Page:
It’s one of the biggest water falls in the world and one of the Seven Natural Wonders. We stayed at the Royal Livingston Hotel, which is close to the falls, and we could hear the water roar and see the mist from our decks. In the morning they took us to an island that would normally be completely submerged, then to the Devil’s Pool, which looks right over the falls.
Devil’s Pool doesn’t sound ominous or anything.
You can feel the current pushing you and there are no ropes holding you, but it’s actually a lot safer than it sounds. The pool is deep and its ledges keep you from being swept over the edge. Devil’s Pool even has fish that like to nibble on your feet.
It looks like Victoria Falls borders Zambia and Zimbabwe, so is it more jungle-y than the other places you visited?
Nope, it was all plains and lots of animals, but it’s funny, of all these animals none were predators aside for the occasional crocodile, so most were pretty carefree. The hotel has all sorts of visitors, since they don’t have much to fear. I was out on the balcony of my ground floor room and up walks a Zebra doing his own thing. Just another day in Africa.
I imagine you still have to be careful about the animal life.
As awesome as it is, you have to be respectful since wildlife can be unpredictable. Did you know that more animal-caused deaths come from hippos than from any other animal?
Not the lions or crocodiles?
Hippos can be super aggressive in their waters, and they are swimming 90% of the time because their skin dries out. That’s not to say they aren’t amazing to look at. We were lucky to see them on land during a rainy day on tour, a really rare sight. Even saw a hippo fight, but we were far enough away from any danger.
I guess I knew animal sights would be common in Africa, but still, I’m amazed by the encounters you had.
In Zambia they have an elephant sanctuary café that rescues elephants from all over Africa. They have 20, including the cutest mother and baby pair. I fed the baby, but I didn’t feed him fast enough, and he tried several times to reach into the bag of treats with his trunk.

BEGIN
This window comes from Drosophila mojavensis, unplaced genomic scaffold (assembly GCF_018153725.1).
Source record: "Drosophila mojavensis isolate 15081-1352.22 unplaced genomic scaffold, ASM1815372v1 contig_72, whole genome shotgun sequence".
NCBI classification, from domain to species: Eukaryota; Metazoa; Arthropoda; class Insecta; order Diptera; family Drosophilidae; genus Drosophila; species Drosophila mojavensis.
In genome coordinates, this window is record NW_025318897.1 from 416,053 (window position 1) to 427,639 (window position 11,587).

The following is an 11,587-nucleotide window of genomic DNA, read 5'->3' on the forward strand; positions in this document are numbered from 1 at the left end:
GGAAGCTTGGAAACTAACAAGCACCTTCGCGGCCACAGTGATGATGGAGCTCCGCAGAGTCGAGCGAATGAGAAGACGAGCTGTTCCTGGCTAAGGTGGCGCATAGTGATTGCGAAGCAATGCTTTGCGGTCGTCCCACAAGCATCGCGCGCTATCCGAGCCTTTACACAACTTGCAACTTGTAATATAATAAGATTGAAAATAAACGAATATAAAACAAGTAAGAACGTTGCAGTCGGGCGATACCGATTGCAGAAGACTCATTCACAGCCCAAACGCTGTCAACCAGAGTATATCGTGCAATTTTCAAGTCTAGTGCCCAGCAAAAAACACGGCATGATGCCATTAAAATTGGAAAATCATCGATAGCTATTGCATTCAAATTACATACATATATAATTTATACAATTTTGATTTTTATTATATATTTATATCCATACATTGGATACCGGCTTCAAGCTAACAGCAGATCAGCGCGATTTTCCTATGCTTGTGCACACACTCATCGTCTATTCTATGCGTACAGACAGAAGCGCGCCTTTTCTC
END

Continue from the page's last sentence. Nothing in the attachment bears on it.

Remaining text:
And the mother was completely cool with all of this?
Yeah, it was. Elephants in the wild don’t like people encroaching in their territory, so to get this close was something special. Elephants are very intelligent. You know, I thought it was an old wives tale, but they really can remember a face. They’ll never forget you. They can even recognize themselves in a mirror, which only humans, dolphins, and some monkeys can do. Each has distinct personalities too. Normally elephants keep their tusks small, but one male was really proud of his, grew them long, and keep them in really good condition.
When Lawrence Anthony (a renowned elephant activist) died, elephants from all over the region made the trek to the home of his widow to mourn with her. They stayed for three days. Elephants can sense those emotions. It’s mind blowing.
Anything you recommend to do to prepare for an African trip?
South Africa doesn’t require vaccines, but they suggest ones like Tetanus, Hepatitis A and B. I also took a one-a-day pill for Malaria while I was there then a week after I returned home just to be safe.
Sounds like a small price to pay.
Like I said, I really can’t think of some place better. Next time I go to Africa, I’m paying a visit to the Gorillas in Rwanda.